Also, the New Testament repeats the sixth commandment by saying “You shall not murder” (Rom. 13:9; Jas. 2:11). Murder is prohibited because people are made in the image of God (Gen. 9:5-6).

How can a loving God command a genocide? The Amalekites repeatedly tried to destroy Israel (God’s people on earth). This happened over a period of 400 years. God records these episodes to show how they opposed the Israelites from generation to generation. But the Israelites were chosen to bring blessing to all nations (Gen. 12:3). If God was going to keep on blessing the world, he needed to stop the Amalekites. God knew that the Amalekites would always oppose Israel. Moses said, “The Lord will be at war against the Amalekites from generation to generation” (Ex. 17:16). Without total destruction of the Amalekite nation, they were going to keep on coming back, and God’s plan would not be safe. Women and children were included, because otherwise the pagan attacks on the Israelites would continue.

God is also holy, righteous and just. This means that God judges all rebellion against Him. What about God’s mercy? Before the Israelites attacked the Amalekites, king Saul told the Kenites, “Go away, leave the Amalekites so that I do not destroy you along with them” (1 Sam. 15:5). The Amalekites had a way out, if they were willing to deny their identity as Amalekites and live with another nation. The purpose was to destroy Amalek as a nation. So it is genocide (elimination) of a nation and not necessarily genocide of all the people of that nation. When the Amalekites became aware of the imminent attack they could chose to flee with the Kenites or stay with their people and oppose the Israelites. Those who fled lived and most of those who stayed died.

For those who seek “some new prophet to come forth again and end all this religious violence we have now”, in future Satan will provide a counterfeit Messiah (Rev. 13:1-18). But Jesus brings peace (Rev. 21:1-4). At the end of history He will bring in a kingdom of peace. So, violence and war are not models for us to follow.

Those who question the ethics and morality of the command in 1 Samuel 15:1-3 often don’t believe in the existence of God. But this is a contradiction. How can there be absolute morals without God? That’s impossible. Our society has no basis for morality at all. Democratic morality changes from time to time (for example it can approve of sexual immorality).


We have investigated the original meaning, the original principles, what’s changed since then, equivalent modern principles and modern applications of 1 Samuel 15:1-3. The original meaning given in about 1030 BC was that the Israelites were to totally destroy the Amalekite nation. But the modern application of this passage relates to obeying God’s commands to us in the New Testament, and realizing that we are all sinners who deserve God’s judgement, and realizing that our main enemies are spiritual and not physical, and not retaliating when provoked but leaving revenge up to God, So 1 Samuel 15:1-3 doesn’t make genocide or war acceptable today.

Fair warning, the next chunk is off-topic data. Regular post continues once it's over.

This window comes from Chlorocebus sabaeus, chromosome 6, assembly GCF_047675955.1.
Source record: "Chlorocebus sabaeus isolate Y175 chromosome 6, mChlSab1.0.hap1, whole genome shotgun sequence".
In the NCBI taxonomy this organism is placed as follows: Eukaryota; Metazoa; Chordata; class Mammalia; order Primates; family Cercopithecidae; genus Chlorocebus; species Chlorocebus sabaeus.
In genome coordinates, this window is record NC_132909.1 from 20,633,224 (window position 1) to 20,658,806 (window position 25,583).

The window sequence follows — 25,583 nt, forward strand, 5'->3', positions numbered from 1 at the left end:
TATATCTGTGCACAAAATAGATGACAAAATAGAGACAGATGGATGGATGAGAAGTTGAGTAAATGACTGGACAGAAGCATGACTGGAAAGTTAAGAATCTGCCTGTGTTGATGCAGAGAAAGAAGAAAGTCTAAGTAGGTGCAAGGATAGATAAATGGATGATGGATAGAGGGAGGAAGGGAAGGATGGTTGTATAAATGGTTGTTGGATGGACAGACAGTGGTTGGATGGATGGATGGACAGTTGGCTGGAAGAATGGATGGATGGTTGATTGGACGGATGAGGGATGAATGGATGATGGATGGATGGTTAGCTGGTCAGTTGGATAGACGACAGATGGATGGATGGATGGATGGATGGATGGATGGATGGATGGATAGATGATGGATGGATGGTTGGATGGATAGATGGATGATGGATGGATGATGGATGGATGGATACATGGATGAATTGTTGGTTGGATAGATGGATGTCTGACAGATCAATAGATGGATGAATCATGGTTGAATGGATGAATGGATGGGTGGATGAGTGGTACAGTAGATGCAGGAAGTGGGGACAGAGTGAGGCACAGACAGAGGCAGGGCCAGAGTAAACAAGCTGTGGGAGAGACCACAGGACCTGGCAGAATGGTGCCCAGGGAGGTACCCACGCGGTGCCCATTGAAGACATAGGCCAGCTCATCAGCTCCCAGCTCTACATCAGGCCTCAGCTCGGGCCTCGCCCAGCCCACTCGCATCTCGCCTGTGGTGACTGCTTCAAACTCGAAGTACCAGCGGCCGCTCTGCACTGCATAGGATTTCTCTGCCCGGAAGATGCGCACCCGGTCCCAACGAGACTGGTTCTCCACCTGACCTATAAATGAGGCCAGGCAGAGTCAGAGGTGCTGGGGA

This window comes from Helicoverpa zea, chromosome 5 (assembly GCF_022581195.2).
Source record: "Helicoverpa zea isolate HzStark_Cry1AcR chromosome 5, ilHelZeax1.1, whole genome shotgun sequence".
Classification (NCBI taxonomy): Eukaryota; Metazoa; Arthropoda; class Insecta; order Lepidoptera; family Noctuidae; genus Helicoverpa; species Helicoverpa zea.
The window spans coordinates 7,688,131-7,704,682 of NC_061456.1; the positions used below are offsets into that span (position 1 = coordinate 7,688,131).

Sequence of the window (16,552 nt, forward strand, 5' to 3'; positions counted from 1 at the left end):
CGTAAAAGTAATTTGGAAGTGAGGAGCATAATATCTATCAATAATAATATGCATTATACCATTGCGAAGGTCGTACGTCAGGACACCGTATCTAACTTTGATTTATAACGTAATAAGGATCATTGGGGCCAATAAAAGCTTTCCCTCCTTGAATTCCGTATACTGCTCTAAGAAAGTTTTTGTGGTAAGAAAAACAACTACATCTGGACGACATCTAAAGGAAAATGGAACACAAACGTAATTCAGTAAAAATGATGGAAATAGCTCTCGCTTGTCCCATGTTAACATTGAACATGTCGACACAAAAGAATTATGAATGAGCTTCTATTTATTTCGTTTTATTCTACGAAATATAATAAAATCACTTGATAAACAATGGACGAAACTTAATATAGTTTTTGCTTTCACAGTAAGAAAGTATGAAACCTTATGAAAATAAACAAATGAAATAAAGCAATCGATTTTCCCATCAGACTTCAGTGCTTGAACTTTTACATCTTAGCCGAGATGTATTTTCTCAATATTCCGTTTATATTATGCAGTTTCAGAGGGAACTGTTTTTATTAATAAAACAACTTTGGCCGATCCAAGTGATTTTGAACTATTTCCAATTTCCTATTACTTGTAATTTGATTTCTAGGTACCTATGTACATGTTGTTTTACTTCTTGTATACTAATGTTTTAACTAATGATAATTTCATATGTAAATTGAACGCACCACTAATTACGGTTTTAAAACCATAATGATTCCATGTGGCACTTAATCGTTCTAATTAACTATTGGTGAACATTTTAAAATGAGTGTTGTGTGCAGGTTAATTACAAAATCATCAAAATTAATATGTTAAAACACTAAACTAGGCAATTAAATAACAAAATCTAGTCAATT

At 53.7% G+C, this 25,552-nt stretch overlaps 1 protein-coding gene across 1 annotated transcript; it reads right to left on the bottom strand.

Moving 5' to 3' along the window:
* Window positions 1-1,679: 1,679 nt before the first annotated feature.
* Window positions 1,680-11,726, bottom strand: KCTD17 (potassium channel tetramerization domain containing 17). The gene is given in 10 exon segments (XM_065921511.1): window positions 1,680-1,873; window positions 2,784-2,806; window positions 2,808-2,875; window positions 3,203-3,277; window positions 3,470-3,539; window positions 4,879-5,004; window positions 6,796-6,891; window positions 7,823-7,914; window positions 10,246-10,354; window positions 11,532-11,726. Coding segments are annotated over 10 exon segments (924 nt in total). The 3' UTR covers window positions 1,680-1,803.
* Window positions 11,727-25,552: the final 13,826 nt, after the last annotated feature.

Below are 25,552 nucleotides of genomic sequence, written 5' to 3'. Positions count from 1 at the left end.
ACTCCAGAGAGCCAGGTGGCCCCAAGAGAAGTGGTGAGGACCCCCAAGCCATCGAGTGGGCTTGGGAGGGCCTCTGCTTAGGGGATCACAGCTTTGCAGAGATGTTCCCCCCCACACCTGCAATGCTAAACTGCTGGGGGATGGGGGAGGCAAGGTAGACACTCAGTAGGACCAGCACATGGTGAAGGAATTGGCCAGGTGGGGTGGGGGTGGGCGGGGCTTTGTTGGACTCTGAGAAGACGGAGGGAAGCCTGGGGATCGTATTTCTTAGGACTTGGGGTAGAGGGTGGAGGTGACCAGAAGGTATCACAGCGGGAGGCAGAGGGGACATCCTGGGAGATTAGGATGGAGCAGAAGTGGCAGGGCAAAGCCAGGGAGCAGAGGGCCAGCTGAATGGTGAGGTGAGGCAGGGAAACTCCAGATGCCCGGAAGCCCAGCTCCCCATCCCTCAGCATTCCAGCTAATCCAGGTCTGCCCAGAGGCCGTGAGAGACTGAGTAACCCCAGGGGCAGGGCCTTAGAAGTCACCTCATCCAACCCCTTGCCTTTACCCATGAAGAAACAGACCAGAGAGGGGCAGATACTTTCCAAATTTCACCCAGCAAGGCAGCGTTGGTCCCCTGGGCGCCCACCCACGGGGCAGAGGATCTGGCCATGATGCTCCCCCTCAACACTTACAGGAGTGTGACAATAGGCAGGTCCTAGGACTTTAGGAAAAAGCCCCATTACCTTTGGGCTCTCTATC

Appendix 1: Where did the Amalekites live?

From ancient times the Amalekites lived in the land extending to Shur and Egypt (1 Sam. 27:8). Shur was a desert between Egypt and Philistia. It was north-east of Egypt and west of the Negev. And “Saul attacked the Amalekites all the way from Havilah to Shur, near the eastern border of Egypt” (1 Sam. 15:7). So Shur was outside the southern boundary of the promised land.

The Hebrew spies reported that “The Amalekites live in the Negev”, the desert between Egypt and Canaan (Num. 13:29). This is consistent with an earlier statement that they lived at En Mishpat (Kadesh) (Gen 14:7). And at this time the Amalekites and Canaanites were living in the valleys between Kadesh and the promised land (Num. 14:25). When the Israelites tried to enter Canaan from Kadesh, “the Amalekites and the Canaanites who lived in that hill country came down and attacked them and beat them down all the way to Hormah” (Num. 14:45). Hormah is east of Beersheba. This implies that some Amalekites were living in the hill country near Hebron, which was inside the promised land.

Later the Amalekites are associated with the Midianites and “other eastern peoples” (Jud. 6:3). Even later some Amalekites resettled in the hill country of Ephraim, which was inside the promised land (Jud. 12:15).

At the last mention in the Bible of the Amalekites they were living in the hill country of Seir (1 Chron. 4:42-43). Seir (Edom) was south and south-east of the Dead Sea. It was outside the southern boundary of the promised land.